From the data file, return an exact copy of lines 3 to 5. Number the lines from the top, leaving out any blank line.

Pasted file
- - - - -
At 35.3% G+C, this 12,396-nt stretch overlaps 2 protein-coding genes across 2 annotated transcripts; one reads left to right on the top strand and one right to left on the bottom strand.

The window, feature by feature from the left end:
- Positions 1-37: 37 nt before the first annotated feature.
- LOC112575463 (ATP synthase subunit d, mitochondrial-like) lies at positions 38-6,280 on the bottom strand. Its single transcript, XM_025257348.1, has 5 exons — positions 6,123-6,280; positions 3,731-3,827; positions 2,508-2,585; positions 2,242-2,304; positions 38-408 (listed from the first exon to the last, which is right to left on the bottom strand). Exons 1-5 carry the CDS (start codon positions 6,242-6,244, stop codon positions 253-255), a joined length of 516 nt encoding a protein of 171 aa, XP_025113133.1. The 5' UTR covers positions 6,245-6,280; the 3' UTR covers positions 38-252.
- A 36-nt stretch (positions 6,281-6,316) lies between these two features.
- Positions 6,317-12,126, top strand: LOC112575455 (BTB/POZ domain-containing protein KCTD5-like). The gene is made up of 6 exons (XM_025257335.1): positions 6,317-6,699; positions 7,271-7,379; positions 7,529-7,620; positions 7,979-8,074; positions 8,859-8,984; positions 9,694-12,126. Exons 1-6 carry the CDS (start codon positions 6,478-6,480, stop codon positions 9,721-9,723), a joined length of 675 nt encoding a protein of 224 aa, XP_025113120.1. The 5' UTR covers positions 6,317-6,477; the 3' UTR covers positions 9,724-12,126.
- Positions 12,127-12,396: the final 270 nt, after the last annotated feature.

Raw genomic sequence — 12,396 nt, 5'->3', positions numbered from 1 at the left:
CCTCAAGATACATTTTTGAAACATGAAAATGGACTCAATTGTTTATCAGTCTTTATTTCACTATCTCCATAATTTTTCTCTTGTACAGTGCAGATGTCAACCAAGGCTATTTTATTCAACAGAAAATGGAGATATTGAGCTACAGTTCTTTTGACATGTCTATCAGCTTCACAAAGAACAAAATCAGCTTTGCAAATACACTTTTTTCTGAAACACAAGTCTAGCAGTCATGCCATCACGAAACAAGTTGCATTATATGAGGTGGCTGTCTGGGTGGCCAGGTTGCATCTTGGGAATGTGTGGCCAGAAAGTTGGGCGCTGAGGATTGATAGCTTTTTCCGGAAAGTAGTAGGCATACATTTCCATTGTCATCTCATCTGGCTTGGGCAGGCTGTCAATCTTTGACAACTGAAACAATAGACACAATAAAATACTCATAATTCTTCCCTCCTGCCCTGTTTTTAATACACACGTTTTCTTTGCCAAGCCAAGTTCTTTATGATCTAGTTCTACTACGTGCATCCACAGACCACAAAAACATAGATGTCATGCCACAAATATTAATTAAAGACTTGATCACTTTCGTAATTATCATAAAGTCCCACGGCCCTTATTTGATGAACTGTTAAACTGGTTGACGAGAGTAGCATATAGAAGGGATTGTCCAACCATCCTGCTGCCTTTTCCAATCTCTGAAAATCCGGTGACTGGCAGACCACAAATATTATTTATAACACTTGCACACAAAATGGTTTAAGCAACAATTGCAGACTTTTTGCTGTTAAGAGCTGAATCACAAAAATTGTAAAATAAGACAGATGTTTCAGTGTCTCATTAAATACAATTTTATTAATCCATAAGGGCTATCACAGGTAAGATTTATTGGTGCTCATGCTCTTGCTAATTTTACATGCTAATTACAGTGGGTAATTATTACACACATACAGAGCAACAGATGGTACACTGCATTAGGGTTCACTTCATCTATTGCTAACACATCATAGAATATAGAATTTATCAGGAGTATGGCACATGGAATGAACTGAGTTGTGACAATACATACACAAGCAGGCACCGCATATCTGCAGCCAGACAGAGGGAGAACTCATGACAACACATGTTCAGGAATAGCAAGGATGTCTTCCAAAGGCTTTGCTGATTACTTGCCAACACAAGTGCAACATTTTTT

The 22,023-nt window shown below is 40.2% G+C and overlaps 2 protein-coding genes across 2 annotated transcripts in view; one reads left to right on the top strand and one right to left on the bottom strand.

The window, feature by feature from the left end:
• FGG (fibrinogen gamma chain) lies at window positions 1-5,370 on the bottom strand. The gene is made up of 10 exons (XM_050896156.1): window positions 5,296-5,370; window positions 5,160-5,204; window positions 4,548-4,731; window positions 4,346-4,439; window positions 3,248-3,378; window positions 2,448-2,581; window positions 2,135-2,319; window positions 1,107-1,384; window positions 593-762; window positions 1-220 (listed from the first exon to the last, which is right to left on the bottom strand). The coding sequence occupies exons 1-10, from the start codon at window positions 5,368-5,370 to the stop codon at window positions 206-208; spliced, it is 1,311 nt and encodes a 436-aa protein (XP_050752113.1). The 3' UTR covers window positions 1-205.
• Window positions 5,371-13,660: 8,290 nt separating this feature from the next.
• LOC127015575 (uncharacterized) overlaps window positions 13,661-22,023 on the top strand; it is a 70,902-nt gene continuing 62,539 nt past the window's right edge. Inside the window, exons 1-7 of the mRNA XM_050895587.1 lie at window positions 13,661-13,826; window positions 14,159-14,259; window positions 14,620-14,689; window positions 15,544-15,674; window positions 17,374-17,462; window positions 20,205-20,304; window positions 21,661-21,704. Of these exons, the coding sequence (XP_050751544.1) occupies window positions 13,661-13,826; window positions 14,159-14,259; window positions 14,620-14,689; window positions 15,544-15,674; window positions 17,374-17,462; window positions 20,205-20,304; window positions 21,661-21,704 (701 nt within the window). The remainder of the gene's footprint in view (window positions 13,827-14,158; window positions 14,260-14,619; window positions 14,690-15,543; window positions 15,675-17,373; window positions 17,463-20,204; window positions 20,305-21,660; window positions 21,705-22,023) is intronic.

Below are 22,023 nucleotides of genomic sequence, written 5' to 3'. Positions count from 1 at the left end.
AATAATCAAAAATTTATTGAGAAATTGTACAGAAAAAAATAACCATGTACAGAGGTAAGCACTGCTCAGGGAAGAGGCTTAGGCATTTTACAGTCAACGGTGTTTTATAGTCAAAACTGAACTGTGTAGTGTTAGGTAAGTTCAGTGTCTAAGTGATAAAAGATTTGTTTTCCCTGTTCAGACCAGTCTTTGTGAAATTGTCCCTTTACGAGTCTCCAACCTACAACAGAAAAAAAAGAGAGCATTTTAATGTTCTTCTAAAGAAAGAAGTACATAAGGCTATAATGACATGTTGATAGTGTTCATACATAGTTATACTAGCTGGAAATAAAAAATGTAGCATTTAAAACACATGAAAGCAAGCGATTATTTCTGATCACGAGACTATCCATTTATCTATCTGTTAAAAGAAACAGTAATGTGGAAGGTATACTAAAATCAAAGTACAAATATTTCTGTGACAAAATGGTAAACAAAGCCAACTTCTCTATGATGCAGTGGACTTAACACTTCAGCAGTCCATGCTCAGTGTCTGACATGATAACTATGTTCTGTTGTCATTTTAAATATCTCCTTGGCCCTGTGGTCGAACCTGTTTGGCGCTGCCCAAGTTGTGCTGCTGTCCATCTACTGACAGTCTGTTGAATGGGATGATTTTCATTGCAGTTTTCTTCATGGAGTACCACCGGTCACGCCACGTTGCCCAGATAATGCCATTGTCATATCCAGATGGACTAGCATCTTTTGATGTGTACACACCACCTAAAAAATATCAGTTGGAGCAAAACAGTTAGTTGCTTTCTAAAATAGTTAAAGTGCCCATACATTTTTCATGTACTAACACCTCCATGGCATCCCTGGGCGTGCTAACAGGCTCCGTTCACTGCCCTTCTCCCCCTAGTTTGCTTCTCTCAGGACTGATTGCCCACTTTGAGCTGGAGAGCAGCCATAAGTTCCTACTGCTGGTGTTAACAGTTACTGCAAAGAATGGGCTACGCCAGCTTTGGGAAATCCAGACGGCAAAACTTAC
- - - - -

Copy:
- Positions 1-37: 37 nt before the first annotated feature.
- LOC112575463 (ATP synthase subunit d, mitochondrial-like) lies at positions 38-6,280 on the bottom strand. Its single transcript, XM_025257348.1, has 5 exons — positions 6,123-6,280; positions 3,731-3,827; positions 2,508-2,585; positions 2,242-2,304; positions 38-408 (listed from the first exon to the last, which is right to left on the bottom strand). Exons 1-5 carry the CDS (start codon positions 6,242-6,244, stop codon positions 253-255), a joined length of 516 nt encoding a protein of 171 aa, XP_025113133.1. The 5' UTR covers positions 6,245-6,280; the 3' UTR covers positions 38-252.
- A 36-nt stretch (positions 6,281-6,316) lies between these two features.